And, indeed, there were, in addition to statuettes, impressions of intaglios based on neoclassical sculptors like Canova and Thorvaldsen. There was another wonderful souvenir tradition, and that is in fans. In this exhibition there are two lovely fans in the Roman section, and in Naples, a selection of fans, all of which are borrowed from the Metropolitan Museum’s Department of European Sculpture and Decorative Arts. The fans celebrate not so much built monuments as natural monuments, and in the case of Naples, of course, that being Vesuvius.
Well, Pompeii and Herculaneum were only discovered in the early years of the eighteenth century and excavated in the thirties and forties, and so Pompeii and Herculaneum were absolute destinations for any tourist. Naples was a rich site for visitors who typically might have come on land, but of course it was a great port, so many arrived by sea as well. One should recognize, looking at the works of art on the walls, that this robust tradition of marketing souvenirs predates the age of photography. So works of art were original works of art that were collected as visual souvenirs of a memorable trip. Once photography was invented, the market for these souvenirs was somewhat less urgent.
The British could not get enough of all things Venetian, and it is so clearly obvious when one examines this tradition in Venice that the British sustained the Venetian economy, an economy that had slipped somewhat in its historical context, and it was really thanks to these wealthy and voracious spenders that an artistic tradition developed, both among the artists of the highest order like Luca Carlevaris and Antonio Canaletto, and of course in a lesser, more mass-produced manner, in prints after those great masters. Books of engravings would have been sold as well. There was a tremendous thirst to return to the continent and to Great Britain with marvelous visual souvenirs of this once-in-a-lifetime experience. And it engendered many industries, it sustained many industries, not only the careers of many artists but porcelain factories developed in Rome and in Naples. The porcelain actually represents the very same views as you might see on the walls of the exhibition or in fans in the exhibition. For instance, a common iconic image in the Roman section of the exhibition is, of course, the Coliseum, and you have examples of the Coliseum in fans, engraved onto gold pocket watches, and, of course, throughout the exhibition in drawings.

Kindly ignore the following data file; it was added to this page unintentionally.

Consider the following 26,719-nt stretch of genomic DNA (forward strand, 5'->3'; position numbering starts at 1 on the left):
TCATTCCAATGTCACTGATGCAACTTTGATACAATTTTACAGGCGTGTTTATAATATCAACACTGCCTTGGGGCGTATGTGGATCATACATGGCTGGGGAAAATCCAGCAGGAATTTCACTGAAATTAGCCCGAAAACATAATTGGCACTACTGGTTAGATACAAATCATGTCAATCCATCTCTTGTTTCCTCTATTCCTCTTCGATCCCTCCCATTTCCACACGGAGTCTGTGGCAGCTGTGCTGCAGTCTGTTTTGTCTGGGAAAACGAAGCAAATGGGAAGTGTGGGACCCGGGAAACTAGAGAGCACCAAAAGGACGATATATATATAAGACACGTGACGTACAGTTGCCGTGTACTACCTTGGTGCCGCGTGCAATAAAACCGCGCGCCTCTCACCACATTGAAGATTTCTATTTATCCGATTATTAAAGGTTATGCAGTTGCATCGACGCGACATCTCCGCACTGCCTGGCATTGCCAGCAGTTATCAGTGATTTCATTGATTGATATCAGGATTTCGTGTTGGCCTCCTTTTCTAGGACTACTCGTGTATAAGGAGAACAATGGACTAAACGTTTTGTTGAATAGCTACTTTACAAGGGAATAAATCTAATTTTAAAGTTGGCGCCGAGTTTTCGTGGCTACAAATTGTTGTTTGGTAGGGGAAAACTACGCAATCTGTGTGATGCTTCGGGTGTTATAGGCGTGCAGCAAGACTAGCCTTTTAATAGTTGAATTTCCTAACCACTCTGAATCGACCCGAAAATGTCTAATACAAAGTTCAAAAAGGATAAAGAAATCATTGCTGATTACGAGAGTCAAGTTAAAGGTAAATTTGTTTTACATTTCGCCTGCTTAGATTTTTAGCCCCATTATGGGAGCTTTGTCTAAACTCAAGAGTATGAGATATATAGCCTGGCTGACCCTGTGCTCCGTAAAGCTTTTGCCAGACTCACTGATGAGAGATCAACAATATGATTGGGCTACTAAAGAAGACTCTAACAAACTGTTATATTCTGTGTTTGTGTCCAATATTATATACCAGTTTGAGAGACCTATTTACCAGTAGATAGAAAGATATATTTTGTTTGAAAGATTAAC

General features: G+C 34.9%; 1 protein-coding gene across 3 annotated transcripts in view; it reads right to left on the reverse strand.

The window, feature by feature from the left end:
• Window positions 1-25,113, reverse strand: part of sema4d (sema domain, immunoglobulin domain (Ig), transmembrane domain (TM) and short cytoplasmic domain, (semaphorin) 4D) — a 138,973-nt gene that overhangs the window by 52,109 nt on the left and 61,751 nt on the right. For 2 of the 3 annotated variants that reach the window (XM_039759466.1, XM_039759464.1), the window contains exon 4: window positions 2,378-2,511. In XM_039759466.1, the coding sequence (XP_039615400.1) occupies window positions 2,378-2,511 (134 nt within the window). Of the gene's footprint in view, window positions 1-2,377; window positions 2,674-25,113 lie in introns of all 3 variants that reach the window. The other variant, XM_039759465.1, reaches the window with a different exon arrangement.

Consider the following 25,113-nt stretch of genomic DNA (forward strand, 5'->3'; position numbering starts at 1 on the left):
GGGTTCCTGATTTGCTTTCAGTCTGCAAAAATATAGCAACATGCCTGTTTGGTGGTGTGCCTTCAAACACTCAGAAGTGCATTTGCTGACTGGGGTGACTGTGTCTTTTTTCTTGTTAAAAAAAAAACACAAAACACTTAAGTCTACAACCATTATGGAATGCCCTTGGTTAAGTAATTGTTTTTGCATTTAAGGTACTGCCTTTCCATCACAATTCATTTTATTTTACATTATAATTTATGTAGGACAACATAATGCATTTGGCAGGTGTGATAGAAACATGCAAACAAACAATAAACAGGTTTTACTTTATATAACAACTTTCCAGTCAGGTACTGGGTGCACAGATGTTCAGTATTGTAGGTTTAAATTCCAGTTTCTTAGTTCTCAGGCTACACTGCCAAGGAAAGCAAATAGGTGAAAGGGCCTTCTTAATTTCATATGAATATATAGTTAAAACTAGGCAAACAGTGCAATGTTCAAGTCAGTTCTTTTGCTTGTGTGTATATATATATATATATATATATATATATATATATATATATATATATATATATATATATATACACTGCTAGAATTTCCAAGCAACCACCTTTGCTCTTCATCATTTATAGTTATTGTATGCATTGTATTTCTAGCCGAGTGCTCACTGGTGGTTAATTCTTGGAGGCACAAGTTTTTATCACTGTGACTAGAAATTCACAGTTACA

In the area of Naples, the mystery and mystique of Mount Vesuvius is ever present on porcelain, on fans, and in every visual representation of Neapolitan topography. There’s a marvelous sketchbook where the artist has produced four gouaches per page spread of imagery—delicate, jewel-like imagery—of the Neapolitan area. And, of course, Vesuvius appears in every light of day, in every nocturnal setting, and it’s just the most marvelous souvenir that clearly achieved its market as a result of the wish of a collector to collect multiple views, prior to the arrival of photography, when, of course, photography would have superseded the wish to buy such treasured mementos.
The watercolors, drawings, and paintings in the exhibition were chosen from The Robert Lehman Collection. Robert Lehman, the collector, gave this material to the Museum as a bequest. In addition to the works of art on the walls, the exhibition samples the various souvenirs that a Grand Tourist might have collected in the eighteenth century: spoons, watches, fans, statuettes, intaglio impressions in gesso. These works of art would have been collected in the eighteenth century just the way today, if you visit the kiosk outside the Coliseum in Rome, you could find the very same spoons, perhaps not as meticulously painted, but the spoons today would serve the very same function as they might have two centuries ago. And the function of those spoons was as vital in the eighteenth century as it is today. They were trinkets that one would take home as mementos of one’s visit to the Eternal City.
Italy Observed is on view from October 12, 2010, to January 2, 2011, at The Metropolitan Museum of Art in New York City.